Sometimes the things that happen in real life, especially in seemingly boring and ordinary situations, are stranger than what we can imagine.
A 48-year-old woman named Tara Fitzgerald from Sacramento was the victim of some very special technical support from Dell's outsourced team in India. In December 2008, she contacted Dell's technical support seeking help in a very sensitive problem.
Fitzgerald thought that she had misplaced a number of erotic pictures of herself that she was saving for her boyfriend. She contacted Dell's technical support and was helped by a level 2 tech named Riyaz Shaikh in Mumbai, India (who was actually an employee of Sitel India, an outsource call center service).
"I trusted him. I trusted him because he was a Dell technician," said Fitzgerald.
She let him have remote access to her PC, and she witnessed him take the pictures off of her email. Little did she know, those pictures were being saved for a nefarious purpose.
Less than a month later, Fitzgerald was notified from an unknown email that her naked pictures were published on a website called "bitchtara."
Fitzgerald then contacted Shaikh again about the pictures, and he suggested that perhaps her boyfriend had leaked them to the internet. Oddly enough, a user named "rayizshaikh" claimed ownership of those photos on the bitchtara website, but Fitzgerald didn't have the heart to study the online posting.
Shaikh told Fitzgerald that he would work on her case from home and requested that he be provided with a new Dell laptop in his home in Mumbai.
"My conscience is talking to me, saying 'Tara, don't send this. Are you crazy?' I sent it anyway," she said.
Fitzgerald spent $195 sending the laptop via UPS next-day air shipping.
The conversations between the two became of personal nature. In an email dated January 11, 2009, Shaikh wrote: "There are no words to express how I feel about you. I constantly search for the words, and they all seem less than I truly feel. You are my life, my heart, and my soul. You are my best friend. You are my one true love. I still remember the day we first met. I knew that you were the one I was meant to be with forever."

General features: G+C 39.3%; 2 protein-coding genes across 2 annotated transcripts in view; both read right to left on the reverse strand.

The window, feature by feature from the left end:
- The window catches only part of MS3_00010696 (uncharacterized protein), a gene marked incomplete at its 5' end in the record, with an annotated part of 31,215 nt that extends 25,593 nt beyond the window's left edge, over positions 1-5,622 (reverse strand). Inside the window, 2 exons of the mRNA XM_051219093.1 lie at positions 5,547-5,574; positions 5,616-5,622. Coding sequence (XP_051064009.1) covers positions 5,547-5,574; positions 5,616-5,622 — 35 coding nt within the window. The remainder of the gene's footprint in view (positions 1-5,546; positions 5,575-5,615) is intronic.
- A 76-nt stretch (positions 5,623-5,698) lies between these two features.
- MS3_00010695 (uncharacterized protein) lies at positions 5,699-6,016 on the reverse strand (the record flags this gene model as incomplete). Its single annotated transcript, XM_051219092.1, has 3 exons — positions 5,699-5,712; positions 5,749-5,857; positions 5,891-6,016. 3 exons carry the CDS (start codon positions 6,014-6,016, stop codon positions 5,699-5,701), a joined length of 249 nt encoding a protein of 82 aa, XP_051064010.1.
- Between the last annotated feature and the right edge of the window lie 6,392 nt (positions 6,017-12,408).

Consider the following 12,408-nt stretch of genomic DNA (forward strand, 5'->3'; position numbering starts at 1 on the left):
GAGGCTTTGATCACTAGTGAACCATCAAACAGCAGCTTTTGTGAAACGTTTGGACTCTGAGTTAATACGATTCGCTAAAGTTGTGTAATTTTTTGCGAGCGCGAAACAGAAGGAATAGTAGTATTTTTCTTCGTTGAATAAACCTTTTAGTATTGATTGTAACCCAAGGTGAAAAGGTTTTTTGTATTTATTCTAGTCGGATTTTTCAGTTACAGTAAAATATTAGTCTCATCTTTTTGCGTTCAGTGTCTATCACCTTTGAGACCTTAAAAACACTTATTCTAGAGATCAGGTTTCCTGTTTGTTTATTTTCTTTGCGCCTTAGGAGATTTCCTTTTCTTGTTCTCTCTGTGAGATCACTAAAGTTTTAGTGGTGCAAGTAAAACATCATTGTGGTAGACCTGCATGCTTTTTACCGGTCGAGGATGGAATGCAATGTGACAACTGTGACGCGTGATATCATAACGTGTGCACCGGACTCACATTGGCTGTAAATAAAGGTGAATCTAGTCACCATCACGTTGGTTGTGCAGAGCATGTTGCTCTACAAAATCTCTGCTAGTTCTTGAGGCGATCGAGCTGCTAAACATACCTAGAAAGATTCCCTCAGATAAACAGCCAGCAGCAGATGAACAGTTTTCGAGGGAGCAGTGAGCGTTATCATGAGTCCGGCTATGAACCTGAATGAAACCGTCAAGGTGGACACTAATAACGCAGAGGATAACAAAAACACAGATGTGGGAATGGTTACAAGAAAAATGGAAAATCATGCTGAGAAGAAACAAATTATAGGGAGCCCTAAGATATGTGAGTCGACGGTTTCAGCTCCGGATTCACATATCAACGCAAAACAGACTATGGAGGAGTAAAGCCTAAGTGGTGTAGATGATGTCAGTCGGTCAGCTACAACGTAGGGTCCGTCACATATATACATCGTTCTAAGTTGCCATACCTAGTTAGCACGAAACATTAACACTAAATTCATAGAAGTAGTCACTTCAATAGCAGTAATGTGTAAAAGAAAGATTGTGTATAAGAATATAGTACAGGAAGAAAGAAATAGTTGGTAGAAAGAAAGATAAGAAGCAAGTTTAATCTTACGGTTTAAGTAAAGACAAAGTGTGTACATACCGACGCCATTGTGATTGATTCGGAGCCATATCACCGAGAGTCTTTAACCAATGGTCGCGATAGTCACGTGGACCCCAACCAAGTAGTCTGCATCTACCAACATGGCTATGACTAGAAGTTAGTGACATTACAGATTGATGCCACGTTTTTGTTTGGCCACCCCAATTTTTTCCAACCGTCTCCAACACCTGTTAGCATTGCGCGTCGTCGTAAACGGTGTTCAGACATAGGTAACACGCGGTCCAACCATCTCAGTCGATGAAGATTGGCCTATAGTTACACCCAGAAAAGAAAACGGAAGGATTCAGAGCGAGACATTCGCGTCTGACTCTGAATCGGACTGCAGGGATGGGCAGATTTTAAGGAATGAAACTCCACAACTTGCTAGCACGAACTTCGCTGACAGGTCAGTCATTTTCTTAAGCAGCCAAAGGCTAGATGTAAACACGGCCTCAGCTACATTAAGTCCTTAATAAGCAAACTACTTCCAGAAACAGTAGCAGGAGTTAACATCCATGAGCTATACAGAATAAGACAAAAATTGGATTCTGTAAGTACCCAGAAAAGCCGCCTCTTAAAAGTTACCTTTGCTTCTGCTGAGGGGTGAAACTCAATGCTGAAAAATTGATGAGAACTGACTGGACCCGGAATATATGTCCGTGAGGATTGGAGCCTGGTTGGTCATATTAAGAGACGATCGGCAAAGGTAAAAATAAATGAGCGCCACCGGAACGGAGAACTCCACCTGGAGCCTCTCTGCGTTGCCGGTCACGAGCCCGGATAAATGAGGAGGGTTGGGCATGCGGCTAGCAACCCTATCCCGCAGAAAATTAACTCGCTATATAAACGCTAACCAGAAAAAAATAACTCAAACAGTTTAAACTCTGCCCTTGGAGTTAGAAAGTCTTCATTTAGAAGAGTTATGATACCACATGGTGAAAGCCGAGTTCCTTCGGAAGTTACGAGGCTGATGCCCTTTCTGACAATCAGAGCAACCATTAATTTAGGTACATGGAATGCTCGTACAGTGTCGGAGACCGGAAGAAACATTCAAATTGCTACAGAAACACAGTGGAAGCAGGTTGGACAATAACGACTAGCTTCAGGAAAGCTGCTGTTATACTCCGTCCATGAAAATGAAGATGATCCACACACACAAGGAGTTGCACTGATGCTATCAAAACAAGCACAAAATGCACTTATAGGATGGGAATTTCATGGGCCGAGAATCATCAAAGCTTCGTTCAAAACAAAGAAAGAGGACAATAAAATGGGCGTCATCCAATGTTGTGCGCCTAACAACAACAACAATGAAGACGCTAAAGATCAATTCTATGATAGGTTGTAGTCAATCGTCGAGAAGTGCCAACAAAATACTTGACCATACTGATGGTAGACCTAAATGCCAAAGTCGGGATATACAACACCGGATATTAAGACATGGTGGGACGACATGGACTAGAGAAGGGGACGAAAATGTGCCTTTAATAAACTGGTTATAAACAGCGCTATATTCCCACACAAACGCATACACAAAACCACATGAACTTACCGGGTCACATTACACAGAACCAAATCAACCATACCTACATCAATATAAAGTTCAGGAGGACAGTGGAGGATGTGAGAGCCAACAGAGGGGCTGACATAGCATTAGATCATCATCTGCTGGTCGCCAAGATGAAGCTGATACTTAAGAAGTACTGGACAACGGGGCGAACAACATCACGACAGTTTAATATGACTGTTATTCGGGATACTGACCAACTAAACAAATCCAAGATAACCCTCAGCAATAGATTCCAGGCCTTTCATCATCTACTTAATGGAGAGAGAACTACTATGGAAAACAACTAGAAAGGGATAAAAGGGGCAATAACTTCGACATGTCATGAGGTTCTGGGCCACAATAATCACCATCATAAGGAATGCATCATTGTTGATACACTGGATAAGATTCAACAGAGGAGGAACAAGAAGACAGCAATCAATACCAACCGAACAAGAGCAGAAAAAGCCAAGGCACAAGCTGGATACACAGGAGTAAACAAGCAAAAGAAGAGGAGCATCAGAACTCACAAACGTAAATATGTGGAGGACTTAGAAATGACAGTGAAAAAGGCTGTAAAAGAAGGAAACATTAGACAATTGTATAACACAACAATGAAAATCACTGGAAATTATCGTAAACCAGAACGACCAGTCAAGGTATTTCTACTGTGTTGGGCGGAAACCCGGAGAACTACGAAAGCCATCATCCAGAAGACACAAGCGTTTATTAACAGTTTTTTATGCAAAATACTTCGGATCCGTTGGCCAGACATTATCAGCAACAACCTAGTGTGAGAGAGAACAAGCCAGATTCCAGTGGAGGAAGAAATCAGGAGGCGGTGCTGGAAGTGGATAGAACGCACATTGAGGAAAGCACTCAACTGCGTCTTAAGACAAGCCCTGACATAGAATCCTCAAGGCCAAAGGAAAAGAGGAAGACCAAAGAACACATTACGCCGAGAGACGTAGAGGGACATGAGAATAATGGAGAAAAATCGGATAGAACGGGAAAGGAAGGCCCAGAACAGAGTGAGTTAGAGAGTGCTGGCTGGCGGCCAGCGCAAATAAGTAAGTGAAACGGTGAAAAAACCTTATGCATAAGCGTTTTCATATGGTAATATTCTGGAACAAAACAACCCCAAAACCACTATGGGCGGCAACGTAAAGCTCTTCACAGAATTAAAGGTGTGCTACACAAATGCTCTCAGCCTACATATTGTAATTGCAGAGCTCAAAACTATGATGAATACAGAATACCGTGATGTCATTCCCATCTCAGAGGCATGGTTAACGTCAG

But then a month later on Valentine's Day, Shaikh broke the news to Fitzgerald that he had fallen in love with a 22-year-old woman from Tennessee who had also met him through Dell technical support.
Fitzgerald soon discovered two charges on February 17, 2009 totaling $802 on her Dell Preferred credit card for a computer and router that were shipped to a woman in Waynesboro, Tennessee.
Fitzgerald was able to get in contact again with Shaikh on March 18, 2009, when he admitted his fraud: "ur my True friend Tara... I am sorry Accidently I charged ur Dell Account but I will pay. I don't want to loose my job. It was a mistake which happend with me and I am screwed."
Shaikh at a later date promised repayment: "We will pay u 1000. 500 and 500. remaining 500 u have to wait 2-4 mth."
Fitzgerald said that she reported the inappropriate contact and credit fraud to Dell on three separate occasions last year. Dell provided an affidavit to disavow the fraudulent charges on her credit card, but she refused to sign it because she wanted Dell to acknowledge the charges had been made by one of its representatives. Her most recent contact from Dell was a letter seeking a past due payment of $77 on her Dell Preferred credit card.
After reporting the incidents to Dell and the Sacramento Police Department more than a year ago, Fitzgerald finally decided to turn to the media to share her story.
"I've been violated. My life's been violated," said Fitzgerald. "I'm a woman, and no woman likes to be taken advantage of."
Dell has yet to respond.
(Source: News10 KXTV.)